Pretty Persistent In Pink
by Molly-Ann Leikin
Five years ago, when I had a little windfall from some unexpected foreign royalties, I decided to decorate my master bedroom so it would look like one of those delicious, designer bedrooms in the New York Times Sunday magazine. I co-ordinated sheets, paint, wallpaper, duvets and dust ruffles. Everything was absolutely beautiful. My sheets were Laura Ashley Pink Ticking stripe with ruffles, and every time I got into bed, even after the worst day of dumping by dysfunctional maniacs in the music business, I felt like a pampered lady.
Then, a few months ago, I was writing in bed and fell asleep without putting the top on my pen, and in rushing to change the sheets the next day before leaving for a meeting, I didn't know that pen was still rolled up in my bed linens. Pulling them out of my clothes dryer a few hours later, the blood drained from my entire body when I discovered huge, black splotches all over absolutely every sheet and pillowcase. And it wouldn't come out, either, no matter whose grandmother's midwestern remedy I tried.
I finally forgave myself, because after all, I did write a beautiful song while destroying my bedroom. Sighing a lot, I managed to stuff my disgusted self into the car and moan over to the Bed and Bath store to replace the sheets. They weren't in stock, but the sales clerk told me she could order them. Fine. A month later, she said they were out of stock, and weren't manufactured anymore. I refused to believe her, and launched a crusade to find and replace my pink ruffled sheets. When Bath World told me they were sold out, I called Bath City. When Bath City told me the same thing, I pushed on to Sheet Soup. When Sheet Soup came up empty, I called Laura Ashley herself, convinced she surely must have one set of queen sheets and six pillowcases hiding somewhere in a warehouse. She didn't. So I called jobbers and prayer rooms and even checked the yellow pages to see if there might be somebody who found discontinued sheet patterns, like people do with books. Nothin'. Absolutely nothin'.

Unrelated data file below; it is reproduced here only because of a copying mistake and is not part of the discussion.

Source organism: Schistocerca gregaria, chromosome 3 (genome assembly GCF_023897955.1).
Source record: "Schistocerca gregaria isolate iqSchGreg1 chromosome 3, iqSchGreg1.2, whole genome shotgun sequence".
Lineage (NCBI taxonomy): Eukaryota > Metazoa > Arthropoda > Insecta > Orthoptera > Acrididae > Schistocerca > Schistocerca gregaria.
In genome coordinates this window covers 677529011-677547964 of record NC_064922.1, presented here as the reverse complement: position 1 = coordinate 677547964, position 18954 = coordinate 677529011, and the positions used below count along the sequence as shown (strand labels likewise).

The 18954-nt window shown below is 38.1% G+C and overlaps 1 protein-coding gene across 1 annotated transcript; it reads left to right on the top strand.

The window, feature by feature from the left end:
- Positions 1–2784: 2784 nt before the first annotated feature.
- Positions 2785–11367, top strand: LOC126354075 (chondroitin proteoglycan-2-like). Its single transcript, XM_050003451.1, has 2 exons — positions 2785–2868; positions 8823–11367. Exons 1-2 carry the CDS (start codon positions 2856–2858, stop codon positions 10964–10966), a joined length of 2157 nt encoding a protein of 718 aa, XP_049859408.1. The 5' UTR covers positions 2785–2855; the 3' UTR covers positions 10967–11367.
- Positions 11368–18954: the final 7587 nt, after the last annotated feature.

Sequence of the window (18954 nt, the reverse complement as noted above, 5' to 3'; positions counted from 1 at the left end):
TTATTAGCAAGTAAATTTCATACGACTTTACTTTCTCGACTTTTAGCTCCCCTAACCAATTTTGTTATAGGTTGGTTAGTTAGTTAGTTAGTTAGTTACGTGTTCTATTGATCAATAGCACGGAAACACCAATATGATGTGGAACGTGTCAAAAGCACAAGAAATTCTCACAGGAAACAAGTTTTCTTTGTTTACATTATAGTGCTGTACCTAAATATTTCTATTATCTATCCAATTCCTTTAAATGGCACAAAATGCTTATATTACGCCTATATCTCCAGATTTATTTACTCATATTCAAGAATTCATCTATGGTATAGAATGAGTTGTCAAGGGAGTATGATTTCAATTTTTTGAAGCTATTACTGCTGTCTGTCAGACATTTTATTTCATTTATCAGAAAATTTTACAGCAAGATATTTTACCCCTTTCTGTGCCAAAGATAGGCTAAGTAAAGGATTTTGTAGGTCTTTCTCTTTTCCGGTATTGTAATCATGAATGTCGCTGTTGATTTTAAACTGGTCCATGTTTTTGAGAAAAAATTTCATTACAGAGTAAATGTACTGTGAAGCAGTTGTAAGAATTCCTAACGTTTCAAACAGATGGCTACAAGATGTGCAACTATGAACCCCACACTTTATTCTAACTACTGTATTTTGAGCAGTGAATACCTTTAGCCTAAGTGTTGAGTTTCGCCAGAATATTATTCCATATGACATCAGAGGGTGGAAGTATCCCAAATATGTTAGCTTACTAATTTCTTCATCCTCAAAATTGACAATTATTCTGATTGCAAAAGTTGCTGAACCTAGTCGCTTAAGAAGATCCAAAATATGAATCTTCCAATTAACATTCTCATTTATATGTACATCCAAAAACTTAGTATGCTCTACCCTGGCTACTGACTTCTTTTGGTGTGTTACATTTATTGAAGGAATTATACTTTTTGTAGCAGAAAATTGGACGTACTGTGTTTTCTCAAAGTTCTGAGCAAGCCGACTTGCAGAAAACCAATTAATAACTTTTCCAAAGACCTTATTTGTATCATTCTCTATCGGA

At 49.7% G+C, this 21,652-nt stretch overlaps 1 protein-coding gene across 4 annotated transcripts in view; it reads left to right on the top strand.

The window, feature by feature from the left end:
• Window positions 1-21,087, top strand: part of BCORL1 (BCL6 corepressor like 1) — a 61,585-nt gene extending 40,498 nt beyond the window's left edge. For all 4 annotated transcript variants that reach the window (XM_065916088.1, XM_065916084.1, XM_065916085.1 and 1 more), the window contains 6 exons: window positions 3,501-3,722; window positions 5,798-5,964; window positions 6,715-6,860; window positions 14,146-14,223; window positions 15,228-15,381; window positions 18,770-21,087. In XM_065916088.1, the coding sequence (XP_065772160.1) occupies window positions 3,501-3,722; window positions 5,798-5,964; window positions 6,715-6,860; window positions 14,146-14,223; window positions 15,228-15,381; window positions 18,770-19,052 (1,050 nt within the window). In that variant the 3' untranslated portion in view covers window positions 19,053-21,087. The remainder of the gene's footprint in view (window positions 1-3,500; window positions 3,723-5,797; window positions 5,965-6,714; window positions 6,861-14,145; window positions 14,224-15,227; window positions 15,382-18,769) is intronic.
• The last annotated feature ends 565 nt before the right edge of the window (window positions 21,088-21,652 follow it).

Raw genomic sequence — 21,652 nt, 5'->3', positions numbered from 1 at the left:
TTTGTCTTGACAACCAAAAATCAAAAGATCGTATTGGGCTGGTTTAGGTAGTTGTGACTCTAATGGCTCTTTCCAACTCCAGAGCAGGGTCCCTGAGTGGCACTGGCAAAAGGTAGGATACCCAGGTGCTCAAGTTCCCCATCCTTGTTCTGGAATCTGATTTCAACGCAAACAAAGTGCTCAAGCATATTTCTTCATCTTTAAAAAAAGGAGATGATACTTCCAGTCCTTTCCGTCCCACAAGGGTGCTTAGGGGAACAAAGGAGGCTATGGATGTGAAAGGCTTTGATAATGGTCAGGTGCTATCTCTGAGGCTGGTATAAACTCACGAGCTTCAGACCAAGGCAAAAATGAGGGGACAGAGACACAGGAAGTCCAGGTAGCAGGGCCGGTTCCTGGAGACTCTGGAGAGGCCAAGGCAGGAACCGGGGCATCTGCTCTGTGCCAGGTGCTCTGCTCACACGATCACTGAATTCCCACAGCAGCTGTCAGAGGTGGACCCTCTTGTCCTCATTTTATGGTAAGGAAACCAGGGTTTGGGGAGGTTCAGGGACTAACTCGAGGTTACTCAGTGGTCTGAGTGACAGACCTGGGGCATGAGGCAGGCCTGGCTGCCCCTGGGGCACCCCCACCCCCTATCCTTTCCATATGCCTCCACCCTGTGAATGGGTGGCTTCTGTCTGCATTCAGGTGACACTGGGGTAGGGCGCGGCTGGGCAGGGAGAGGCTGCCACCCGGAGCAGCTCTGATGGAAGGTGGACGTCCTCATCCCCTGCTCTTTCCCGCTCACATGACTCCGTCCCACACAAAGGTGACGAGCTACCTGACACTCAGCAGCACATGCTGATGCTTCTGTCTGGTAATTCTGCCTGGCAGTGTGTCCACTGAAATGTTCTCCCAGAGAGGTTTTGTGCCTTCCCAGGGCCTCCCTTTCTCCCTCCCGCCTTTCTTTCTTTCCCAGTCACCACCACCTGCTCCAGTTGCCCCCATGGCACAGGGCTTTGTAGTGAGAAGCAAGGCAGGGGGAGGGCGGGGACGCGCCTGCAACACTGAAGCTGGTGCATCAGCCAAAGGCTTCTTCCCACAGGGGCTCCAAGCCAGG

My whole bedroom decor was centered around pink Ticking Stripe, and when I thought I would just go with another pattern as long as it was pink, not one sheet store in the Western Hemisphere had anything in that color. Pink had fallen from grace, and earth tones had replaced it. Swell.
So I came home, made myself some hot, peppermint tea, put on my Winnie the Pooh slippers, trudged up to the master bedroom, plopped down crosslegged on the floor, and decided it was time to redecorate. I'd find a new color scheme in earth tones and do it all over. Fine. Teacup in hand, and still wearing my Winnie the Poohs, I roared over to the Bed & Bath store, ready to shop. If I'm lyin' I'm dyin' and I'm not dead, the minute I walked in, I absolutely collided with a display of Laura Ashley Pink Ticking ruffled sheets that were not only suddenly available again, but on sale.